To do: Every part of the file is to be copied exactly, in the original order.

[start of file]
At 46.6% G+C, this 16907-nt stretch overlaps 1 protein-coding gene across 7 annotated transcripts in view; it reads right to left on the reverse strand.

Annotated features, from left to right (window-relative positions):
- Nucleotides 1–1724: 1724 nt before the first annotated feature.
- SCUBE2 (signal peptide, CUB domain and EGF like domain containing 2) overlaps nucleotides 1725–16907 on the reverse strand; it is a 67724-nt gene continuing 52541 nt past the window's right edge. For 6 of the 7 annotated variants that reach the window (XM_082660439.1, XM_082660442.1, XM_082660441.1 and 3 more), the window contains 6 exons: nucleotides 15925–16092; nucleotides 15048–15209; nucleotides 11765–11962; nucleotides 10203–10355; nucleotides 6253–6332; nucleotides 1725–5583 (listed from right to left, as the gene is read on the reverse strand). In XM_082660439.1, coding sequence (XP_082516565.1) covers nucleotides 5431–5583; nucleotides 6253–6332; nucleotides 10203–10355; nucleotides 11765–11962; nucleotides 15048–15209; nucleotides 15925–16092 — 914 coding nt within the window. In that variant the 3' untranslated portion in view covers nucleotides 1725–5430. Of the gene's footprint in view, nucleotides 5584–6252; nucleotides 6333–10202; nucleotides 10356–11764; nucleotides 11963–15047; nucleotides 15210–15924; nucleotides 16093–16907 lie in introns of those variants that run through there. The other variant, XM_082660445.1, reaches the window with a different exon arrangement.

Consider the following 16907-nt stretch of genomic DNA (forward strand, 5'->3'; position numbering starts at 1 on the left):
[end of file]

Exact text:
At 46.6% G+C, this 16907-nt stretch overlaps 1 protein-coding gene across 7 annotated transcripts in view; it reads right to left on the reverse strand.

Annotated features, from left to right (window-relative positions):
- Nucleotides 1–1724: 1724 nt before the first annotated feature.
- SCUBE2 (signal peptide, CUB domain and EGF like domain containing 2) overlaps nucleotides 1725–16907 on the reverse strand; it is a 67724-nt gene continuing 52541 nt past the window's right edge. For 6 of the 7 annotated variants that reach the window (XM_082660439.1, XM_082660442.1, XM_082660441.1 and 3 more), the window contains 6 exons: nucleotides 15925–16092; nucleotides 15048–15209; nucleotides 11765–11962; nucleotides 10203–10355; nucleotides 6253–6332; nucleotides 1725–5583 (listed from right to left, as the gene is read on the reverse strand). In XM_082660439.1, coding sequence (XP_082516565.1) covers nucleotides 5431–5583; nucleotides 6253–6332; nucleotides 10203–10355; nucleotides 11765–11962; nucleotides 15048–15209; nucleotides 15925–16092 — 914 coding nt within the window. In that variant the 3' untranslated portion in view covers nucleotides 1725–5430. Of the gene's footprint in view, nucleotides 5584–6252; nucleotides 6333–10202; nucleotides 10356–11764; nucleotides 11963–15047; nucleotides 15210–15924; nucleotides 16093–16907 lie in introns of those variants that run through there. The other variant, XM_082660445.1, reaches the window with a different exon arrangement.

Consider the following 16907-nt stretch of genomic DNA (forward strand, 5'->3'; position numbering starts at 1 on the left):